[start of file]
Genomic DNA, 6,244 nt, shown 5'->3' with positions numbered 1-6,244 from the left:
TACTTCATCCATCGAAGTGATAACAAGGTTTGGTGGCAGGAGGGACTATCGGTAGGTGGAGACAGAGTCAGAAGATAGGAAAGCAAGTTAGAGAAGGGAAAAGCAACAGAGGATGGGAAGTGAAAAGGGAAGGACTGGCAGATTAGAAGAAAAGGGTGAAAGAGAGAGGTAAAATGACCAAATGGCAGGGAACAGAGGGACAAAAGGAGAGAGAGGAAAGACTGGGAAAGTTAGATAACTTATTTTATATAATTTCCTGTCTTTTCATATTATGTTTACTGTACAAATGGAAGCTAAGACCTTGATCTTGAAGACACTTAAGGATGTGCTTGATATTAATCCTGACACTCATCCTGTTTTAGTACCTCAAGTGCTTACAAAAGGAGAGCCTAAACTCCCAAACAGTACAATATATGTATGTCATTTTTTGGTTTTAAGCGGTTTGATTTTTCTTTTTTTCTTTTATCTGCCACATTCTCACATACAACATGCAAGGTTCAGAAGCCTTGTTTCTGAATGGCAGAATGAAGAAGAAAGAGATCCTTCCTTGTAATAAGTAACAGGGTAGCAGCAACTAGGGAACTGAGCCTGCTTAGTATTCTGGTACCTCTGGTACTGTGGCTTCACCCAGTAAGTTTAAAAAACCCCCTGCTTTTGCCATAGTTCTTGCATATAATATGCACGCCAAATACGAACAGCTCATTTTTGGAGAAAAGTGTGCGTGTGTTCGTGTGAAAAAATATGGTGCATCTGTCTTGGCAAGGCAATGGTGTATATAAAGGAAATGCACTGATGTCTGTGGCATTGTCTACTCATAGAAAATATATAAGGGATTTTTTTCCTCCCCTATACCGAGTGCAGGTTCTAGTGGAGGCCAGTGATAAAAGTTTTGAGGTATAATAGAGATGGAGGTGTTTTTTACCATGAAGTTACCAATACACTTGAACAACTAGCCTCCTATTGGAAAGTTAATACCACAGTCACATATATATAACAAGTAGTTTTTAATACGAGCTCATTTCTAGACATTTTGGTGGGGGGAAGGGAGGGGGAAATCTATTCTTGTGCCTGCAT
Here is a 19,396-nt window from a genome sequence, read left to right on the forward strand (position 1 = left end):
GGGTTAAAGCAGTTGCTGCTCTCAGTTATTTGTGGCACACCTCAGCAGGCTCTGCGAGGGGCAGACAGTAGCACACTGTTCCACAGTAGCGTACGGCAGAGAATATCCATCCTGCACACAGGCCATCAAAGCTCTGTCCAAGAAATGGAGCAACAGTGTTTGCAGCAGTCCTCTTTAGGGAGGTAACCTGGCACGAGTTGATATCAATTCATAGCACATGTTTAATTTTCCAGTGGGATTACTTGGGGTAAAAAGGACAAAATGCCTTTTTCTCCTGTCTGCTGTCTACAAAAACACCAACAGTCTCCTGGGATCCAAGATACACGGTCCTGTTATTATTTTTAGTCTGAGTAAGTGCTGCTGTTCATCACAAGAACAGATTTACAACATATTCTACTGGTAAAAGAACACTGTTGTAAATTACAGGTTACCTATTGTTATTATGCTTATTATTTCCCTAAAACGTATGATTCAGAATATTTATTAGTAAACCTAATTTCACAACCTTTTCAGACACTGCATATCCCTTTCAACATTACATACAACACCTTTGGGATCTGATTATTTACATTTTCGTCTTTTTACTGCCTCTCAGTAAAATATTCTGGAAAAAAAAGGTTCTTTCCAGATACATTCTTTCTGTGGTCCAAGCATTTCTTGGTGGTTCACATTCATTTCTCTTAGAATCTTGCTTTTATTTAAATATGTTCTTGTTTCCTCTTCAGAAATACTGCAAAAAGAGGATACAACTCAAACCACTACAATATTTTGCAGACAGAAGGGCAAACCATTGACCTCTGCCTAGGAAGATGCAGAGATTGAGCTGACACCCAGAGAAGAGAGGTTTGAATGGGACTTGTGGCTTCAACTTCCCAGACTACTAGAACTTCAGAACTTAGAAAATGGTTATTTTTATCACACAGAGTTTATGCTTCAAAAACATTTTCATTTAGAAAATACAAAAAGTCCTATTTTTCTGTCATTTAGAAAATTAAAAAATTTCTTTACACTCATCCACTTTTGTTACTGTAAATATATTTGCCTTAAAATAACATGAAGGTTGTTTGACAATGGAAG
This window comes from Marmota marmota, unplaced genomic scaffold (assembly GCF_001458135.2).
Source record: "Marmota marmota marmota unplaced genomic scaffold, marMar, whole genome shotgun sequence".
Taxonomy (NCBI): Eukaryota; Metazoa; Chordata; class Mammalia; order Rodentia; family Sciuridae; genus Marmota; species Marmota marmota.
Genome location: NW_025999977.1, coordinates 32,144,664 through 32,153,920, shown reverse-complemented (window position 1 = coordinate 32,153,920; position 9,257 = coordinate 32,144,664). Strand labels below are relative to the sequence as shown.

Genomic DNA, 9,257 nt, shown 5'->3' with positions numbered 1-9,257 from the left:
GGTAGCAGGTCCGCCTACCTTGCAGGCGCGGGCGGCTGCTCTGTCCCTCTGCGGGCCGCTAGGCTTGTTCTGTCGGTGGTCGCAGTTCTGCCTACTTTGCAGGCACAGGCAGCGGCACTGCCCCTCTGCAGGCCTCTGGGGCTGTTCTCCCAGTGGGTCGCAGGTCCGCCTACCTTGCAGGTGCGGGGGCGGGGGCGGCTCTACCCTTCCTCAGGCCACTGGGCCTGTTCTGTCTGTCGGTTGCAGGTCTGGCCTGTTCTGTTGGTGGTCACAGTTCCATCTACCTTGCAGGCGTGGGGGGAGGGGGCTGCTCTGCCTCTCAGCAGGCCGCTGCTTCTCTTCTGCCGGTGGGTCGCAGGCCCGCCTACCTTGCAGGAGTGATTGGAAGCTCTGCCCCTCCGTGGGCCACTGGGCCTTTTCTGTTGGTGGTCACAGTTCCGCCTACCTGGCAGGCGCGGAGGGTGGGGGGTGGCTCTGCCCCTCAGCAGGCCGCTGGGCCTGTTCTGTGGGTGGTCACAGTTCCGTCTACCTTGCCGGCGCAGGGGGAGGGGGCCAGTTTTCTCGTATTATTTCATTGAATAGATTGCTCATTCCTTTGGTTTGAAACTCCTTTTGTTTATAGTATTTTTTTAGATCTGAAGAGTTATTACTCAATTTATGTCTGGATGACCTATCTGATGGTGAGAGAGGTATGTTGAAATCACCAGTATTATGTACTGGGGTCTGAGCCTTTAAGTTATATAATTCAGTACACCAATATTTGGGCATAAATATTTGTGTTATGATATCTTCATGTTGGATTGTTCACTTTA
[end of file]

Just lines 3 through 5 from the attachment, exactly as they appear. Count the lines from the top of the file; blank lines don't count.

Here is a 19,396-nt window from a genome sequence, read left to right on the forward strand (position 1 = left end):
GGGTTAAAGCAGTTGCTGCTCTCAGTTATTTGTGGCACACCTCAGCAGGCTCTGCGAGGGGCAGACAGTAGCACACTGTTCCACAGTAGCGTACGGCAGAGAATATCCATCCTGCACACAGGCCATCAAAGCTCTGTCCAAGAAATGGAGCAACAGTGTTTGCAGCAGTCCTCTTTAGGGAGGTAACCTGGCACGAGTTGATATCAATTCATAGCACATGTTTAATTTTCCAGTGGGATTACTTGGGGTAAAAAGGACAAAATGCCTTTTTCTCCTGTCTGCTGTCTACAAAAACACCAACAGTCTCCTGGGATCCAAGATACACGGTCCTGTTATTATTTTTAGTCTGAGTAAGTGCTGCTGTTCATCACAAGAACAGATTTACAACATATTCTACTGGTAAAAGAACACTGTTGTAAATTACAGGTTACCTATTGTTATTATGCTTATTATTTCCCTAAAACGTATGATTCAGAATATTTATTAGTAAACCTAATTTCACAACCTTTTCAGACACTGCATATCCCTTTCAACATTACATACAACACCTTTGGGATCTGATTATTTACATTTTCGTCTTTTTACTGCCTCTCAGTAAAATATTCTGGAAAAAAAAGGTTCTTTCCAGATACATTCTTTCTGTGGTCCAAGCATTTCTTGGTGGTTCACATTCATTTCTCTTAGAATCTTGCTTTTATTTAAATATGTTCTTGTTTCCTCTTCAGAAATACTGCAAAAAGAGGATACAACTCAAACCACTACAATATTTTGCAGACAGAAGGGCAAACCATTGACCTCTGCCTAGGAAGATGCAGAGATTGAGCTGACACCCAGAGAAGAGAGGTTTGAATGGGACTTGTGGCTTCAACTTCCCAGACTACTAGAACTTCAGAACTTAGAAAATGGTTATTTTTATCACACAGAGTTTATGCTTCAAAAACATTTTCATTTAGAAAATACAAAAAGTCCTATTTTTCTGTCATTTAGAAAATTAAAAAATTTCTTTACACTCATCCACTTTTGTTACTGTAAATATATTTGCCTTAAAATAACATGAAGGTTGTTTGACAATGGAAG
This window comes from Marmota marmota, unplaced genomic scaffold (assembly GCF_001458135.2).